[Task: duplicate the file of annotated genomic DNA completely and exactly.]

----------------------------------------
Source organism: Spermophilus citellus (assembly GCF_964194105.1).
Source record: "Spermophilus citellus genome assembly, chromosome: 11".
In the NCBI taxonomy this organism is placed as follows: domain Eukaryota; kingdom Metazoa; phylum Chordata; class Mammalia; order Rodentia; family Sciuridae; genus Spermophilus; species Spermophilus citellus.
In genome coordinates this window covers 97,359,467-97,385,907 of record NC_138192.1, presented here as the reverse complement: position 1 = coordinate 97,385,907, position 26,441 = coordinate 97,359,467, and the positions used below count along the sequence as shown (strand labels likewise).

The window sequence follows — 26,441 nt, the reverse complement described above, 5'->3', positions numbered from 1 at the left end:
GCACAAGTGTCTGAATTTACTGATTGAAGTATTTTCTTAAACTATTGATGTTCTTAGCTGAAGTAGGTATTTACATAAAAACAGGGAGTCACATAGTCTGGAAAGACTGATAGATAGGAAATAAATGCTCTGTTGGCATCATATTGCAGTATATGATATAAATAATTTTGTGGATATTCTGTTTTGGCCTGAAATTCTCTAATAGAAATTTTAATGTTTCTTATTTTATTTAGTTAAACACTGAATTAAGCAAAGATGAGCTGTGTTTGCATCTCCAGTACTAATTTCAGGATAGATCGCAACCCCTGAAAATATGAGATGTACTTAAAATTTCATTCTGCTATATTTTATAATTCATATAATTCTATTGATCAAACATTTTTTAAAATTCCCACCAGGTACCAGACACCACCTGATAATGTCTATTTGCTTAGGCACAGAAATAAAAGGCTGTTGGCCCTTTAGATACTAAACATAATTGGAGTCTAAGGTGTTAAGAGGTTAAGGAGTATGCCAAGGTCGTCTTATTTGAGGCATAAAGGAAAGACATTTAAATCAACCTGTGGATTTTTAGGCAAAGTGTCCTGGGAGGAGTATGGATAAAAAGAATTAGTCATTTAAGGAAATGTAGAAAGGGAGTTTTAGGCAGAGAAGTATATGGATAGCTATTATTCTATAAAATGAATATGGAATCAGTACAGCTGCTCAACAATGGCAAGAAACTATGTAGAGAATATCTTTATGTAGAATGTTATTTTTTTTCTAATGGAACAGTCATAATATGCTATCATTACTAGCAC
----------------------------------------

Source organism: Spermophilus citellus (assembly GCF_964194105.1).
Source record: "Spermophilus citellus genome assembly, chromosome: 11".
In the NCBI taxonomy this organism is placed as follows: domain Eukaryota; kingdom Metazoa; phylum Chordata; class Mammalia; order Rodentia; family Sciuridae; genus Spermophilus; species Spermophilus citellus.
In genome coordinates this window covers 97,359,467-97,385,907 of record NC_138192.1, presented here as the reverse complement: position 1 = coordinate 97,385,907, position 26,441 = coordinate 97,359,467, and the positions used below count along the sequence as shown (strand labels likewise).

The window sequence follows — 26,441 nt, the reverse complement described above, 5'->3', positions numbered from 1 at the left end:
GCACAAGTGTCTGAATTTACTGATTGAAGTATTTTCTTAAACTATTGATGTTCTTAGCTGAAGTAGGTATTTACATAAAAACAGGGAGTCACATAGTCTGGAAAGACTGATAGATAGGAAATAAATGCTCTGTTGGCATCATATTGCAGTATATGATATAAATAATTTTGTGGATATTCTGTTTTGGCCTGAAATTCTCTAATAGAAATTTTAATGTTTCTTATTTTATTTAGTTAAACACTGAATTAAGCAAAGATGAGCTGTGTTTGCATCTCCAGTACTAATTTCAGGATAGATCGCAACCCCTGAAAATATGAGATGTACTTAAAATTTCATTCTGCTATATTTTATAATTCATATAATTCTATTGATCAAACATTTTTTAAAATTCCCACCAGGTACCAGACACCACCTGATAATGTCTATTTGCTTAGGCACAGAAATAAAAGGCTGTTGGCCCTTTAGATACTAAACATAATTGGAGTCTAAGGTGTTAAGAGGTTAAGGAGTATGCCAAGGTCGTCTTATTTGAGGCATAAAGGAAAGACATTTAAATCAACCTGTGGATTTTTAGGCAAAGTGTCCTGGGAGGAGTATGGATAAAAAGAATTAGTCATTTAAGGAAATGTAGAAAGGGAGTTTTAGGCAGAGAAGTATATGGATAGCTATTATTCTATAAAATGAATATGGAATCAGTACAGCTGCTCAACAATGGCAAGAAACTATGTAGAGAATATCTTTATGTAGAATGTTATTTTTTTTCTAATGGAACAGTCATAATATGCTATCATTACTAGCAC